To accelerate the transition of scientific advances from the climate research community to improved NOAA climate forecast products and services.


To significantly increase the accuracy, reliability, and scope of NOAA's suite of operational climate forecast products to meet the needs of a diverse user community.


Recent Activities

December 8, 2016   Kirstin Harnos of the Climate Prediction Center presented "NMME Sea Ice Reforecasts: An Update", work that she has done with Michelle L'Heureux and Qin Zhang, both of CPC.  Kirstin's team has been assessing the general question "how well does the NMME handle sea ice?"  As a first check, they confirmed that the five participating models (NCEP-CFSv2, NCAR-CCSM4, CMC-CanCM3 & 4, and GFDL-FLORb01) produce more ice in March than in September.  With this basic quality assessed, they examined the representation of both the total sea ice extent (SIE) and the year-to-year variability in the SIE, during the common hindcast period of 1982-2010.  Since the trend in SIE is very strong over the hindcast period, but may be non-linear and is difficult to identify, examining these two quantities allows for an understanding of how the models and the NMME represent the trend (total SIE) and how they represent interannual processes that may be independent of the trend.

The individual models generally either overestimate or underestimate the total SIE, with the exception of the CanCM4, which has a fairly realistic simulation; the NMME multi-model ensemble mean is an improvement over any of the individual models. The NMME has the greatest improvement over the individual models in total bias and in the anomaly correlation of the year-to-year variability. The models, including the NMME, do not capture the recent trend well. However, the observed year-to-year variability is within the envelope of model simulations.  (By Emily Becker)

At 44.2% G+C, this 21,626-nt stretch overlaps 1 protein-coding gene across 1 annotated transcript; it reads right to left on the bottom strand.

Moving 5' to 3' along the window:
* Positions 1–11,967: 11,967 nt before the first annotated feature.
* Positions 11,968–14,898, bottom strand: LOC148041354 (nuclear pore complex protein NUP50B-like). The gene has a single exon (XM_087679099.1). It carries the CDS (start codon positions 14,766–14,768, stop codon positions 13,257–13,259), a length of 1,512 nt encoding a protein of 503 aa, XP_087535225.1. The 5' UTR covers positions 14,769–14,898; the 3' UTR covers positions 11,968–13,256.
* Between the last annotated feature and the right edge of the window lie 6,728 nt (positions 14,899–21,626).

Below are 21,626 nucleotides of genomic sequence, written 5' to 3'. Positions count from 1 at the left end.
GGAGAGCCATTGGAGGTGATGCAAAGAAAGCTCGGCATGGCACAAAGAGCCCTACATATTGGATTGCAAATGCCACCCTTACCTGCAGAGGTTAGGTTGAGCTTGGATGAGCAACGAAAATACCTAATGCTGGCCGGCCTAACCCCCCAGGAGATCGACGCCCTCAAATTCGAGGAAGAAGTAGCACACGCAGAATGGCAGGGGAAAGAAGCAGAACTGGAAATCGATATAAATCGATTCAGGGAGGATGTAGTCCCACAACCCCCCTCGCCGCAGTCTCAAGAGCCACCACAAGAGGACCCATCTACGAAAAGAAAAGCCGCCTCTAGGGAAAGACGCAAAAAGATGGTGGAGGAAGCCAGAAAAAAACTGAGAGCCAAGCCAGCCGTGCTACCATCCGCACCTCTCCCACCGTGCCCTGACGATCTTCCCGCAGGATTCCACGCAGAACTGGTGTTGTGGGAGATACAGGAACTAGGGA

June 8, 2016   A CTB seminar on U.S. flash drought of living period 1-2 pentads, which is distinct from agriculture drought of lasting a season or longer, was given by Dr. Kingtse C. Mo of NOAA’s Climate Prediction Center. Two types of flash drought induced by heat wave and precipitation deficit, respectively, were classified; and their similarities as well as critical differences in feature representations and physical mechanisms explored. Also, the trend for each type was detected in preferred regions. For model forecast capability, Dr. Mo demonstrated NCEP CFSv2 seasonal (first 90-day) forecast from April to July can predict the preferred regions for flash droughts to occur, but not each event. Discussions were stimulated by questions, such as "Are flash droughts forced?", "Can weather model (i.e. GEFS) predict flash droughts?" etc.

(More information: AbstractPresentation pptx)

November 9-10, 2015   The NOAA Climate Test Bed (CTB) Meeting was held in NOAA Center for Weather and Climate Prediction Conference Center with over 80 participants including NOAA management, and scientists from the external community and NCEP (EMC and CPC). The meeting has reviewed the CTB recent accomplishments, ongoing R2O activities and R2O/O2R process. The meeting participants discussed the needs for more effective R2O transition for improved climate models and operational products and future CTB directions based on NWS operational requirements and science advances/opportunities. The outcomes of the CTB meeting will help inform the updated CTB 5-10 year Science Plan and Implementation Strategy.

( More information:  Participants, Agenda, Presentations )